Much like we swap over our wardrobes when the weather changes, the coming of a new season can be a great time to play around with your beauty routine. I’m not one to reach for eyeshadows or high maintenance lipsticks on a daily, or even weekly, basis, but when I do get the chance to experiment with a new makeup look I like to push the boat out a bit.
I’ve been wearing cruelty-free makeup for a few years now. Ditching animal-tested cosmetics was a natural process for me, stemming from my vegetarian diet and nicely preceding my move into vegan living. As fun and easy as I find it to be a cruelty-free beauty consumer, I know it can seem intimidating if you’re not yet versed in it; knowing which brands are safe to use, which products will be good dupes for your old faves, and simply navigating cruelty-free terminology and rules can be daunting. To counteract all of that, I thought I would dedicate a post to showing you what goes on my face on a daily basis.
This review has been a long time coming. I picked up this Pacifica duo back at the start of May, and now here we are closing in on July! I wanted to use them as a regular part of my daily makeup routine so that I could give my thoughts in as comprehensive a manner as possible. As the weather’s warmed up, I’ve been going without foundation more often than not, but concealer is a year-round staple for me, so I was very keen to try out two of vegan brand Pacifica’s most well-known products: the Transcendent Concentrated Correcting Concealer* and the Dreamlit Illuminating Under Eye Brightener*.
When we’re researching whether or not a brand is cruelty-free, we look for certain tell-tale signs: do they bear a cruelty-free certification? Do they sell in China? Is their FAQ on animal testing vague – either overly wordy or short – and does it feature the dreaded “where required by law” line? An area we might not consider, though, is the ethics of the company’s founder; if they, or their company, have been embroiled in any scandals: have they made racist remarks, for example, or Tweeted something sexist, violent or queer-phobic? It’s this second area of brand research that I’ve been mulling over recently, and thought I’d put my thoughts down in a post.
When I first started to learn about cruelty-free cosmetics, e.l.f. quickly popped up as a brand that was not only largely free from animal-derived ingredients or testing, but also incredibly affordable. As a U.S. based company, e.l.f. was not always the easiest to get hold of – even with a U.K. distributor, it seemed to take weeks before your order would arrive, and items were often out of stock for months on end. After further ups and downs, including the termination of the U.K. distribution deal and a resulting flash sale of epic proportions, e.l.f. has finally been snapped up by cruelty-free chain, Superdrug, and I could not be more excited.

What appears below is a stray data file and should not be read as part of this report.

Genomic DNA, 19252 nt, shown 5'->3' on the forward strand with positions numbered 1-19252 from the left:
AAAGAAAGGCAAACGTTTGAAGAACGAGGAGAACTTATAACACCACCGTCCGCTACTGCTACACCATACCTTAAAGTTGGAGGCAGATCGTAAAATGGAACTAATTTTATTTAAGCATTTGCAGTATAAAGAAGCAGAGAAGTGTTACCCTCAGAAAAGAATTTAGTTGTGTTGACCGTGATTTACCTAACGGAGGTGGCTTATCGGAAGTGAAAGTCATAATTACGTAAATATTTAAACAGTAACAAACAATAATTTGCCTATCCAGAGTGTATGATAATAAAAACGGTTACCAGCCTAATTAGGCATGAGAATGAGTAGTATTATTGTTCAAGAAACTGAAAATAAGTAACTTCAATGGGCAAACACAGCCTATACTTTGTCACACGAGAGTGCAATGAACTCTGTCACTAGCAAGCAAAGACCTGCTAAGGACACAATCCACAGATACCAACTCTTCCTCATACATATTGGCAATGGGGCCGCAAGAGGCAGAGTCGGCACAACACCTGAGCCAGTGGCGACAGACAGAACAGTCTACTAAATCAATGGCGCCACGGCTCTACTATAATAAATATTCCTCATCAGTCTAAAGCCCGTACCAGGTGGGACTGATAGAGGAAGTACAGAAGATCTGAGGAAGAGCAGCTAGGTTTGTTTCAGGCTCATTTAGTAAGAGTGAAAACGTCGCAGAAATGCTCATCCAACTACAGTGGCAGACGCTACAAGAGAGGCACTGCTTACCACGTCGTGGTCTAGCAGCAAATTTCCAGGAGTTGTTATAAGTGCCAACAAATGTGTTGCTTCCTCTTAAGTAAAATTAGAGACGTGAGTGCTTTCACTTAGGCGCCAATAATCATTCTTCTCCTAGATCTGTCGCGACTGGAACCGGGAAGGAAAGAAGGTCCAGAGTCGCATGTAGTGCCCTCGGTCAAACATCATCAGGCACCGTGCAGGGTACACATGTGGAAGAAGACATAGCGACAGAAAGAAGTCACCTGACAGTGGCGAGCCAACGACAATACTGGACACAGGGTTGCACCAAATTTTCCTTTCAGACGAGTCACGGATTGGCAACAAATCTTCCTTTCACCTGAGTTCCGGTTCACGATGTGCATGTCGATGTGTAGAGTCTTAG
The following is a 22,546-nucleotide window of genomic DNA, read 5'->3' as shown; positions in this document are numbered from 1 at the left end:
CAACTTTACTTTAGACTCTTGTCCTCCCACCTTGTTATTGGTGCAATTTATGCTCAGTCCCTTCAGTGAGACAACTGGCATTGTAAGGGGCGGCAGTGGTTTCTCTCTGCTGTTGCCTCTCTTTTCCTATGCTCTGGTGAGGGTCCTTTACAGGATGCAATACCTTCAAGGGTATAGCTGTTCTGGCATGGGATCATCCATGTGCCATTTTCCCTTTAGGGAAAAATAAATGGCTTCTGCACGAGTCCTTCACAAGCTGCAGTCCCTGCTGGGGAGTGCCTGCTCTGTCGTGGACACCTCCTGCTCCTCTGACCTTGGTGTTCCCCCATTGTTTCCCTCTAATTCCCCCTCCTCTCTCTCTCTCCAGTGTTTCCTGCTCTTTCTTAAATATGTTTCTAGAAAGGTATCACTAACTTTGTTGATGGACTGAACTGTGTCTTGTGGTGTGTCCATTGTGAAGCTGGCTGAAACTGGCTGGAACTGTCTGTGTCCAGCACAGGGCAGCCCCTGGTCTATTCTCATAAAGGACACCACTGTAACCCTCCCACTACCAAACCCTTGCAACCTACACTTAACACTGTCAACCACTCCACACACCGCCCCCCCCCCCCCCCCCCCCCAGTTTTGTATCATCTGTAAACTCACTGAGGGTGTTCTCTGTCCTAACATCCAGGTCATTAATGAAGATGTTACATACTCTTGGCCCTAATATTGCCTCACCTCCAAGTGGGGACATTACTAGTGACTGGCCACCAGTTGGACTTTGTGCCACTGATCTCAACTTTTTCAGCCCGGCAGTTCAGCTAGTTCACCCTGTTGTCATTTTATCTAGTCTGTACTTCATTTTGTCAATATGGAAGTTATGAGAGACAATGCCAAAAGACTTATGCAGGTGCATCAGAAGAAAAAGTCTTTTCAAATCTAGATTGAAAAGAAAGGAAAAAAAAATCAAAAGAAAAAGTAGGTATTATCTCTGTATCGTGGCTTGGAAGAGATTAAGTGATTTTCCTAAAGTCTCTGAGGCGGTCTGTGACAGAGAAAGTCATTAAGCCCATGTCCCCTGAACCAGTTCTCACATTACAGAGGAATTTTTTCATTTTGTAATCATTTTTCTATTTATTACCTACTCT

It’s supposed to be Spring, but the weather (at least here in London) seems to have different ideas. If it isn’t grey and drizzly, it’s muggy and humid; the day will start off at 6c and reach 15 by midday and quite frankly it’s making my head spin. Like I said, though, it’s technically Spring, so I thought I’d talk about some additions that I’ve made to my beauty routine for the season, from cruelty-free favourite Tropic Skin Care.
Straight after reading the press release for Walden Natural Perfumes – the latest brand to be welcomed to the Love Lula family – I put in an order for The Solid Earth*. Normally, I mull a potential purchase over in my mind; gathering what information I can about the product, I let the idea of it linger a little longer. But this time, I threw my usual caution to the wind. Read on to find out if I’m glad that I did…
When it came to assessing how wasteful my lifestyle was, I didn’t immediately think about my makeup routine. As an almost daily fixture in my life, though, it wasn’t long before I turned my attention to examining how I could reduce my waste and consumption in this area. Many of us use cosmetics, be it skincare or beauty products, pretty much every day; so what can we do to make those routines a little kinder to the planet?
I’ve long been of the opinion that people should wear as much or as little makeup as they want to. If wearing false lashes and a perfect contour every day makes you feel like a queen then just do it; equally, if you want to rock a naked face, you should. If I’m honest, though, doing what I want is not always easy – particularly within the confines of restrictive beauty standards – and my relationship with makeup has grown more complicated than simply deciding whether or not to wear it, and feeling great either way.
As much as I love liquid lipsticks in flamboyant shades, they’re not exactly ideal when it comes to regular wear. I tend to do that thing where you “save” your favourite, most expensive and outlandish lipsticks for special occasions (which, in my case, are few and far between) and never really wearing them. So, in an effort to integrate more lip products into my makeup looks, I’ve been trying out a few that are a little more suitable for everyday wear.